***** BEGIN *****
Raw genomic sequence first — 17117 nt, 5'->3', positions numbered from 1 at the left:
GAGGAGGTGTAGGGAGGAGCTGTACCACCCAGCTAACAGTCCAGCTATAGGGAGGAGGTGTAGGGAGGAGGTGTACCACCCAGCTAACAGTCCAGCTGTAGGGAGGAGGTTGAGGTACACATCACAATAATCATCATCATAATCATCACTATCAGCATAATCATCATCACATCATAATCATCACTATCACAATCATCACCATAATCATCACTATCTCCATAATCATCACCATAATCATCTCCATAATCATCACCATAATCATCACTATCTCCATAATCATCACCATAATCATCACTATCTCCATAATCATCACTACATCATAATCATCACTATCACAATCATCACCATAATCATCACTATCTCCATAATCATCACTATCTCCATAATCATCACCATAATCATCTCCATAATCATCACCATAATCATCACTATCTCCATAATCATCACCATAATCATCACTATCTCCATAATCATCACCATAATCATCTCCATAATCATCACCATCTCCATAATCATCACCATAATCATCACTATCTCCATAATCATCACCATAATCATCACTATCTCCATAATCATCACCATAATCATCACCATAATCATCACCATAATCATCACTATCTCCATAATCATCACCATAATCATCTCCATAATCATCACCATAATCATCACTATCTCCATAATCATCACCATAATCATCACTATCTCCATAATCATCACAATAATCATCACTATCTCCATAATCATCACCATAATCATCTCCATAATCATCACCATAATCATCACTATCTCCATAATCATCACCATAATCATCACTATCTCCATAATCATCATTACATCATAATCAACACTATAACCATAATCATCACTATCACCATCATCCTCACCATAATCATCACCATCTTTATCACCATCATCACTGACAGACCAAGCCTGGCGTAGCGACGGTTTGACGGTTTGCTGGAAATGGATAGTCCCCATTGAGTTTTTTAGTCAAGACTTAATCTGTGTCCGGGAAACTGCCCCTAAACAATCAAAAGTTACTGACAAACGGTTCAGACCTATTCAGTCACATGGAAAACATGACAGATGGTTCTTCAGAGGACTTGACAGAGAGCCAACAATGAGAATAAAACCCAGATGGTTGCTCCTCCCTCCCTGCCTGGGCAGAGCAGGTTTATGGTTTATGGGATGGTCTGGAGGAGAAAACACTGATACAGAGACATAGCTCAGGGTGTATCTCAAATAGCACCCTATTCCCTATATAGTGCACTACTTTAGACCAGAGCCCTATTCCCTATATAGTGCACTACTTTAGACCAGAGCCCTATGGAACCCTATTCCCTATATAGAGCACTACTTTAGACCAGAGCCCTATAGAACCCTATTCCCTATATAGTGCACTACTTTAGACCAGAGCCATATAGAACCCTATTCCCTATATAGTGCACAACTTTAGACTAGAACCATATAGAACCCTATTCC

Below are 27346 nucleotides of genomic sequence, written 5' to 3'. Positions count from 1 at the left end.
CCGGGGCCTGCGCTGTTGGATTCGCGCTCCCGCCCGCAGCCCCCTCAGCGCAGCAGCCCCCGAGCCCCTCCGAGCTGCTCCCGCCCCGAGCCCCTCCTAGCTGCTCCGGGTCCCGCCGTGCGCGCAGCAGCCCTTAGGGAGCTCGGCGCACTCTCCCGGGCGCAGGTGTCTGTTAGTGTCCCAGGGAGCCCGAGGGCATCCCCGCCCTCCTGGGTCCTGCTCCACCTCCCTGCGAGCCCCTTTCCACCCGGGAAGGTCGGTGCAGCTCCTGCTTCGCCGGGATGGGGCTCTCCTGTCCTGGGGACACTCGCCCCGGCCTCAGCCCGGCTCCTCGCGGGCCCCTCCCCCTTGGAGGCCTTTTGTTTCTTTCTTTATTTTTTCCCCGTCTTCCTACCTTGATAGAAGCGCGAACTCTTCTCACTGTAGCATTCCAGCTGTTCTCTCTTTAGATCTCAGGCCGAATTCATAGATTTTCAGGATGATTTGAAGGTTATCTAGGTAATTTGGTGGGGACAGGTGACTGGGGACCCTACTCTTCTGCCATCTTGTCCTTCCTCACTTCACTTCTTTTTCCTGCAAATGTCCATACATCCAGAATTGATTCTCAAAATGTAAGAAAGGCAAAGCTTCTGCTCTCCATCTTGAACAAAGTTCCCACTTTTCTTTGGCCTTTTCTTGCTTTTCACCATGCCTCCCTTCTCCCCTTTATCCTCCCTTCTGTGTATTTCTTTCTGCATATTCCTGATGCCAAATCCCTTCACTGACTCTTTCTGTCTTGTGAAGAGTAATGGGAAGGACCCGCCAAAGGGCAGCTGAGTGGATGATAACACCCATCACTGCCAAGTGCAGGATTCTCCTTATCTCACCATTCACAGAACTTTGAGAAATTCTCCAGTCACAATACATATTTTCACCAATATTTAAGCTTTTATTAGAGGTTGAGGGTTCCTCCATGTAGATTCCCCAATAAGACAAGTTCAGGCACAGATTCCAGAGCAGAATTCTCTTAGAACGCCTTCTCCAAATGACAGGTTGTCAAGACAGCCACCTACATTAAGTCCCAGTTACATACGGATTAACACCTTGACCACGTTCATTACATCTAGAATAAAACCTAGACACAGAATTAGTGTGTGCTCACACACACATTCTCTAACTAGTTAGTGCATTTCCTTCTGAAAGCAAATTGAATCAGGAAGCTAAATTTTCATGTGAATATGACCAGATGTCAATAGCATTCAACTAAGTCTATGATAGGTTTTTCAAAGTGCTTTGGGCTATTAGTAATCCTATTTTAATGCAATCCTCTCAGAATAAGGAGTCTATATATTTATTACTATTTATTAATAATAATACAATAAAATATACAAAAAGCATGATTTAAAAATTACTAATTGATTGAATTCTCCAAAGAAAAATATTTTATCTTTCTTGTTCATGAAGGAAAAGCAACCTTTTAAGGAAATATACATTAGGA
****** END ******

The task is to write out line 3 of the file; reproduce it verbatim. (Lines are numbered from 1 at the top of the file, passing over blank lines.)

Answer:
Below are 27346 nucleotides of genomic sequence, written 5' to 3'. Positions count from 1 at the left end.